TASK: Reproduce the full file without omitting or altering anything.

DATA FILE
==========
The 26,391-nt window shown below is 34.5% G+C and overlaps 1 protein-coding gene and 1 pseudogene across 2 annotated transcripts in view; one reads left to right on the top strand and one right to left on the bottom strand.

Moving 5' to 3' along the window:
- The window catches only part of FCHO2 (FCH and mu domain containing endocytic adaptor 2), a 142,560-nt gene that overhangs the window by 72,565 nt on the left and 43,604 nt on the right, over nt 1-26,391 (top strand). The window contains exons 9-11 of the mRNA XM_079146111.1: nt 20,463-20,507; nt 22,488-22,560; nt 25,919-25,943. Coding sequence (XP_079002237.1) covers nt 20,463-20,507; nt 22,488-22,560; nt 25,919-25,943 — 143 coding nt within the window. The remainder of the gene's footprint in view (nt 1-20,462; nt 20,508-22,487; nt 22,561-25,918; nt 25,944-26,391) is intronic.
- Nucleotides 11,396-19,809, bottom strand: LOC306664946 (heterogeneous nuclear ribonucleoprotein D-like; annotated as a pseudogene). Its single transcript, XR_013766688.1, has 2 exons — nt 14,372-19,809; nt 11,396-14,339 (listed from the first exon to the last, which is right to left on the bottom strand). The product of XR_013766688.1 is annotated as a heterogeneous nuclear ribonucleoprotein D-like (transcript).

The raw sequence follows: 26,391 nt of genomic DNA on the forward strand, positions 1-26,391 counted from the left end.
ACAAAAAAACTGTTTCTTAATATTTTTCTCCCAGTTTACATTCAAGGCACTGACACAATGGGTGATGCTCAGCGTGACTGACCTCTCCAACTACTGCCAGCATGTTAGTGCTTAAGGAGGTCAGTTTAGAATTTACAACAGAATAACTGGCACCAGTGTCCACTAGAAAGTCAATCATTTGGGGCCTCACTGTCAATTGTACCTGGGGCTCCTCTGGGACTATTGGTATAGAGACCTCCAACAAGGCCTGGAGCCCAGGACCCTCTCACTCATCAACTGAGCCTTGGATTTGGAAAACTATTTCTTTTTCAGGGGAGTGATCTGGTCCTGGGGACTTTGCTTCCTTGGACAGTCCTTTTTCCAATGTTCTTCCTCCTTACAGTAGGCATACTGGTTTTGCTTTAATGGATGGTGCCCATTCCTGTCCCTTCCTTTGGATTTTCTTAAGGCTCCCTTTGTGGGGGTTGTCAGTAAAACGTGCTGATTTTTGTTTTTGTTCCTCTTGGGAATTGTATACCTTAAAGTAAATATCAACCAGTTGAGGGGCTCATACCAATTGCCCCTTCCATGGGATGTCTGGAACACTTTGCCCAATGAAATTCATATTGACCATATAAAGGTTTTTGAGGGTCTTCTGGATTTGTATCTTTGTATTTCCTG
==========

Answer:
The 26,391-nt window shown below is 34.5% G+C and overlaps 1 protein-coding gene and 1 pseudogene across 2 annotated transcripts in view; one reads left to right on the top strand and one right to left on the bottom strand.

Moving 5' to 3' along the window:
- The window catches only part of FCHO2 (FCH and mu domain containing endocytic adaptor 2), a 142,560-nt gene that overhangs the window by 72,565 nt on the left and 43,604 nt on the right, over nt 1-26,391 (top strand). The window contains exons 9-11 of the mRNA XM_079146111.1: nt 20,463-20,507; nt 22,488-22,560; nt 25,919-25,943. Coding sequence (XP_079002237.1) covers nt 20,463-20,507; nt 22,488-22,560; nt 25,919-25,943 — 143 coding nt within the window. The remainder of the gene's footprint in view (nt 1-20,462; nt 20,508-22,487; nt 22,561-25,918; nt 25,944-26,391) is intronic.
- Nucleotides 11,396-19,809, bottom strand: LOC306664946 (heterogeneous nuclear ribonucleoprotein D-like; annotated as a pseudogene). Its single transcript, XR_013766688.1, has 2 exons — nt 14,372-19,809; nt 11,396-14,339 (listed from the first exon to the last, which is right to left on the bottom strand). The product of XR_013766688.1 is annotated as a heterogeneous nuclear ribonucleoprotein D-like (transcript).

The raw sequence follows: 26,391 nt of genomic DNA on the forward strand, positions 1-26,391 counted from the left end.
ACAAAAAAACTGTTTCTTAATATTTTTCTCCCAGTTTACATTCAAGGCACTGACACAATGGGTGATGCTCAGCGTGACTGACCTCTCCAACTACTGCCAGCATGTTAGTGCTTAAGGAGGTCAGTTTAGAATTTACAACAGAATAACTGGCACCAGTGTCCACTAGAAAGTCAATCATTTGGGGCCTCACTGTCAATTGTACCTGGGGCTCCTCTGGGACTATTGGTATAGAGACCTCCAACAAGGCCTGGAGCCCAGGACCCTCTCACTCATCAACTGAGCCTTGGATTTGGAAAACTATTTCTTTTTCAGGGGAGTGATCTGGTCCTGGGGACTTTGCTTCCTTGGACAGTCCTTTTTCCAATGTTCTTCCTCCTTACAGTAGGCATACTGGTTTTGCTTTAATGGATGGTGCCCATTCCTGTCCCTTCCTTTGGATTTTCTTAAGGCTCCCTTTGTGGGGGTTGTCAGTAAAACGTGCTGATTTTTGTTTTTGTTCCTCTTGGGAATTGTATACCTTAAAGTAAATATCAACCAGTTGAGGGGCTCATACCAATTGCCCCTTCCATGGGATGTCTGGAACACTTTGCCCAATGAAATTCATATTGACCATATAAAGGTTTTTGAGGGTCTTCTGGATTTGTATCTTTGTATTTCCTG